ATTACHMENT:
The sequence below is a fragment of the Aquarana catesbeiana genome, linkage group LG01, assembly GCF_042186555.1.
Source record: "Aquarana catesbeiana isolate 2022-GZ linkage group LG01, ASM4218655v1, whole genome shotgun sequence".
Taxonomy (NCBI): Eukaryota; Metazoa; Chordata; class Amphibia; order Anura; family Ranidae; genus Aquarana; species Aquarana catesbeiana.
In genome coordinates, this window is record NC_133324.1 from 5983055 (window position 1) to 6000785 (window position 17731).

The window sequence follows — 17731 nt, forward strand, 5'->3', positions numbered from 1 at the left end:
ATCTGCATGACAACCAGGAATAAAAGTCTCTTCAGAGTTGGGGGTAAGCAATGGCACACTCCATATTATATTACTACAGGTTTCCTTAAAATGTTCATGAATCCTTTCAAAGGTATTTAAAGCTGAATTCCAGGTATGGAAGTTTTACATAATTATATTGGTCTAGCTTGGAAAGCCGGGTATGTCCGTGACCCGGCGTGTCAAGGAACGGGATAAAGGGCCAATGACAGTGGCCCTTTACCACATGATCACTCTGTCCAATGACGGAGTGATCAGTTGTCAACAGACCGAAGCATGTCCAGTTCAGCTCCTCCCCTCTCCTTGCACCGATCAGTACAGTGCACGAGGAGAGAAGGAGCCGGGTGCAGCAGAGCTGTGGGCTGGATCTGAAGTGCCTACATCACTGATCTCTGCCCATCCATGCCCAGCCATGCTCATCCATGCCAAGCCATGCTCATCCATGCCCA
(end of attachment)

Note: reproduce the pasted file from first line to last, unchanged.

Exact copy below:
The sequence below is a fragment of the Aquarana catesbeiana genome, linkage group LG01, assembly GCF_042186555.1.
Source record: "Aquarana catesbeiana isolate 2022-GZ linkage group LG01, ASM4218655v1, whole genome shotgun sequence".
Taxonomy (NCBI): Eukaryota; Metazoa; Chordata; class Amphibia; order Anura; family Ranidae; genus Aquarana; species Aquarana catesbeiana.
In genome coordinates, this window is record NC_133324.1 from 5983055 (window position 1) to 6000785 (window position 17731).

The window sequence follows — 17731 nt, forward strand, 5'->3', positions numbered from 1 at the left end:
ATCTGCATGACAACCAGGAATAAAAGTCTCTTCAGAGTTGGGGGTAAGCAATGGCACACTCCATATTATATTACTACAGGTTTCCTTAAAATGTTCATGAATCCTTTCAAAGGTATTTAAAGCTGAATTCCAGGTATGGAAGTTTTACATAATTATATTGGTCTAGCTTGGAAAGCCGGGTATGTCCGTGACCCGGCGTGTCAAGGAACGGGATAAAGGGCCAATGACAGTGGCCCTTTACCACATGATCACTCTGTCCAATGACGGAGTGATCAGTTGTCAACAGACCGAAGCATGTCCAGTTCAGCTCCTCCCCTCTCCTTGCACCGATCAGTACAGTGCACGAGGAGAGAAGGAGCCGGGTGCAGCAGAGCTGTGGGCTGGATCTGAAGTGCCTACATCACTGATCTCTGCCCATCCATGCCCAGCCATGCTCATCCATGCCAAGCCATGCTCATCCATGCCCA